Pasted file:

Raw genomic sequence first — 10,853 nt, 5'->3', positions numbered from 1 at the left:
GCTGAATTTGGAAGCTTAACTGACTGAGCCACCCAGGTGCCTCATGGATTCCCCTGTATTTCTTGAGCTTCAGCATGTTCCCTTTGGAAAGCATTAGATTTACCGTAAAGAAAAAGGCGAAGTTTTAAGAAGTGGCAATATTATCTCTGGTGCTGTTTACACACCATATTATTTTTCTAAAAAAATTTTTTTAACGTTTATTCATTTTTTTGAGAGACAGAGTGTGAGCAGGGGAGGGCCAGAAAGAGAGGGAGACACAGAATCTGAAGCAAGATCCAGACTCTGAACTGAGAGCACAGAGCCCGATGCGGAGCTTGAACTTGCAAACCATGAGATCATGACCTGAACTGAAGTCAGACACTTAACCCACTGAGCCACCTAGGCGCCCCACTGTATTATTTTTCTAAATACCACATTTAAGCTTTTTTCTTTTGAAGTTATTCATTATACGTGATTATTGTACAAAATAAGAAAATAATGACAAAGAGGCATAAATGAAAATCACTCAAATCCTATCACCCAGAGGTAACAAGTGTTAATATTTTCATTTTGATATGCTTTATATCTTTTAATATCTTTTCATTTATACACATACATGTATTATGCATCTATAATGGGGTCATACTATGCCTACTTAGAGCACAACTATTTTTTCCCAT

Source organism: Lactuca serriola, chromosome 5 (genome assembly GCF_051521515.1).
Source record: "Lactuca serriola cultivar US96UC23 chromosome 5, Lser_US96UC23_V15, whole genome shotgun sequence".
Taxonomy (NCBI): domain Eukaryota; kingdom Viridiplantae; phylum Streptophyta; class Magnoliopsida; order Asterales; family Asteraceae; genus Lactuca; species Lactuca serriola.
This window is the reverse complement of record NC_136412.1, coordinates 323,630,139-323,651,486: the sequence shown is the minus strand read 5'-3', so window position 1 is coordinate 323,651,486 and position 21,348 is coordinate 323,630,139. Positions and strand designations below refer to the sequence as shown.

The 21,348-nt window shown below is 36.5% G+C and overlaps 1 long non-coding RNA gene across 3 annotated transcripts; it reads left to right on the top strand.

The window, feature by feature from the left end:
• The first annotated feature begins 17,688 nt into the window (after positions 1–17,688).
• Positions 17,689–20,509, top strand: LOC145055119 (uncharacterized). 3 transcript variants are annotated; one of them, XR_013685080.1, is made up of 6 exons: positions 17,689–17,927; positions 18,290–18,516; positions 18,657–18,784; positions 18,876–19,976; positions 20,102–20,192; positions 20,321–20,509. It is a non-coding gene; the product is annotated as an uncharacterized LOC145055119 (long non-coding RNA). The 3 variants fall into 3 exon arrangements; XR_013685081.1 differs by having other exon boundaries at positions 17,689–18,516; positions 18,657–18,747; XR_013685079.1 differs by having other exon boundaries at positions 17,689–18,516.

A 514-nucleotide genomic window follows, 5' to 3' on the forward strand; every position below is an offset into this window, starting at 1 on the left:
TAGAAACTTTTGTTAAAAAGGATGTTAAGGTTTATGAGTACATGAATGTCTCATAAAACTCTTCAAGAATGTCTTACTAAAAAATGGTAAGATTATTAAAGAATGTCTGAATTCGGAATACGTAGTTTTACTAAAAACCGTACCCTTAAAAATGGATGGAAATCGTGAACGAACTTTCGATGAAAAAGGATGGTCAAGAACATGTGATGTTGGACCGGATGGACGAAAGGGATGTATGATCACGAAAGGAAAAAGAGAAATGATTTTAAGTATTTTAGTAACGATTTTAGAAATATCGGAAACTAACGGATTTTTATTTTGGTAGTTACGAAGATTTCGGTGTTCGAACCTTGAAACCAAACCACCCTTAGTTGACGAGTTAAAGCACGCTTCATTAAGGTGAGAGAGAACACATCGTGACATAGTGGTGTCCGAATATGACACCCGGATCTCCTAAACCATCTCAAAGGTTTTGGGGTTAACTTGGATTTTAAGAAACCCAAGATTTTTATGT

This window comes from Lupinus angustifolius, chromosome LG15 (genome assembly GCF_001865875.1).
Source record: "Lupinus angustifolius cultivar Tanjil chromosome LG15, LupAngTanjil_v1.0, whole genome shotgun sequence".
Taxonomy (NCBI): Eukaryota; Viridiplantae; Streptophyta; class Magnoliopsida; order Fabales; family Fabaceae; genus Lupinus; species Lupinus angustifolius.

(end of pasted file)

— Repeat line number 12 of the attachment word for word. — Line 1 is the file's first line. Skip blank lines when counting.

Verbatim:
TAGAAACTTTTGTTAAAAAGGATGTTAAGGTTTATGAGTACATGAATGTCTCATAAAACTCTTCAAGAATGTCTTACTAAAAAATGGTAAGATTATTAAAGAATGTCTGAATTCGGAATACGTAGTTTTACTAAAAACCGTACCCTTAAAAATGGATGGAAATCGTGAACGAACTTTCGATGAAAAAGGATGGTCAAGAACATGTGATGTTGGACCGGATGGACGAAAGGGATGTATGATCACGAAAGGAAAAAGAGAAATGATTTTAAGTATTTTAGTAACGATTTTAGAAATATCGGAAACTAACGGATTTTTATTTTGGTAGTTACGAAGATTTCGGTGTTCGAACCTTGAAACCAAACCACCCTTAGTTGACGAGTTAAAGCACGCTTCATTAAGGTGAGAGAGAACACATCGTGACATAGTGGTGTCCGAATATGACACCCGGATCTCCTAAACCATCTCAAAGGTTTTGGGGTTAACTTGGATTTTAAGAAACCCAAGATTTTTATGT